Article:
FBA objective function more than one reaction

cbasile
2013-05-05
2013-05-30
  • cbasile
    cbasile
    2013-05-05

    My name is Christian ,  I am trying to do some flux balance analisis using Cobra, however, I am struggling because of the following:

    It seems that in Cobra python you can define an objective function only , by choosing just one reaction.What I will like to do is to minimize  a  

    min (   ' ) = min (v1 + v2 + v3 + v4)

    Sv = 0 ,   S being n(metabolite) by m ( reaction)

    where where v are all the vm's , n being the number of fluxes or reaction in this case.

    Some vm (specific ones) I want to constrained them to a number), both lower and upper bound,

    So, far i think that Cobra is capable of doing this, but I dont see any documentation on trying to do this. All the examples are just minimizing  a    just      c1 vm     c1  being a coefficient  with 1x1 dimension, and vm being 1x1 also, that is great, but I dont want this, I want to minimize a 1x4 4x1  =  1x1 =   v1 + v2 + v3 + v4 ,    single objective function,

    I would deeply appreciate help for this,

    Thank you very much,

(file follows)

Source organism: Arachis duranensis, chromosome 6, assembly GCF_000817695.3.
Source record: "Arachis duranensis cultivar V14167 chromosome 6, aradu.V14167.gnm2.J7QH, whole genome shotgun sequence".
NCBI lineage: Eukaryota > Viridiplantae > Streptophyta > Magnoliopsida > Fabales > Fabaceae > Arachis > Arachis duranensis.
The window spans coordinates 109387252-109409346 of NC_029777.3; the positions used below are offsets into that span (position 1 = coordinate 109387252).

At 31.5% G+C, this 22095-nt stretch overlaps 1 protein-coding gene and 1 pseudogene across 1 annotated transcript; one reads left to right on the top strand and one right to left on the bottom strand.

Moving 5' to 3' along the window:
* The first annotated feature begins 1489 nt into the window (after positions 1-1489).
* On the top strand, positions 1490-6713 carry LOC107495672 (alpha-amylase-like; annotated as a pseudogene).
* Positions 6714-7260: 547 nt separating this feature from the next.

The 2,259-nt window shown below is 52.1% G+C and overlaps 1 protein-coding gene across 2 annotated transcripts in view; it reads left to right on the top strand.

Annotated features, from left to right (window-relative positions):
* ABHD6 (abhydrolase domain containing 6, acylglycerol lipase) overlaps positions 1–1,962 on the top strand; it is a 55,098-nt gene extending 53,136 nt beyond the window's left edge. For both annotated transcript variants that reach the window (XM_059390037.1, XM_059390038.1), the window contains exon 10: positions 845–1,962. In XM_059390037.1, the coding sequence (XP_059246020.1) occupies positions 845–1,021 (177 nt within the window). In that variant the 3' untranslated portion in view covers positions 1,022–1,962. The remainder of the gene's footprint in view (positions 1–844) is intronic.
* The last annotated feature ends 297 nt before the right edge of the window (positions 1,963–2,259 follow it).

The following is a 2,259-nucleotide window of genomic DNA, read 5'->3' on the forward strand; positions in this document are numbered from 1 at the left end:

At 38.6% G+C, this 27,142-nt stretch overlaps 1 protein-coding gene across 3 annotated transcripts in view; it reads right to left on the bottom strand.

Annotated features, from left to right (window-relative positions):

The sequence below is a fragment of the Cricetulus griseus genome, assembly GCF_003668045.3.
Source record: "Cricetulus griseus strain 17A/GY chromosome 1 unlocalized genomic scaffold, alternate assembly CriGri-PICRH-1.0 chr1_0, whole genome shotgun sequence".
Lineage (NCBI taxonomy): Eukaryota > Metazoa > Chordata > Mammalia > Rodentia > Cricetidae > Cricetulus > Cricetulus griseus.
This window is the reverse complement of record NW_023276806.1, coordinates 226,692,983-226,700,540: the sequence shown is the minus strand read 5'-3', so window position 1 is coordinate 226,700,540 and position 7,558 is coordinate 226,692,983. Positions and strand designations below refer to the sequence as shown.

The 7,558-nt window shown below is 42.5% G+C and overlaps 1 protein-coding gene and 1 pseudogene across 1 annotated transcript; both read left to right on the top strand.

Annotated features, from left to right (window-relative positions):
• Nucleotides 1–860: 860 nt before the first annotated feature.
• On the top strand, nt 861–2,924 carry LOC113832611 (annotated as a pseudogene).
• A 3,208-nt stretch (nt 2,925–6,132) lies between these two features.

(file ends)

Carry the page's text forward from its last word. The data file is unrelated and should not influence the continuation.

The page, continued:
Christian,

    I would deeply appreciate your help,

    I am very excited to use your software,

    Best,

    Christian,

     
  • Daniel Hyduke
    Daniel Hyduke
    2013-05-06

    What should work is something like this:

    #Load a cobra model
    from cobra.test import create_test_model
    model = create_test_model()

    #Set the linear coefficients all to 0
    ;

    #Set linear objectives for a set of reactions
    the_reactions = model.reactions
    the_coefficients =
    for the_reaction, the_coefficient in zip(the_reactions, the_coefficients):
        the_reaction.objective_coefficient = the_coefficient

    #optimize the model
    model.optimize()

    print model.solution.f

    #Print the flux values
    for the_reaction in the_reactions:
        print the_reaction.id + ' = ' + repr(model.solution.x_dict)

    P.S. I think we'll be adding a function soon to attach the results directly to the model variables; i.e., you'll be able to access the flux coefficients by entering the_reaction.x as opposed to model.solution.x_dict.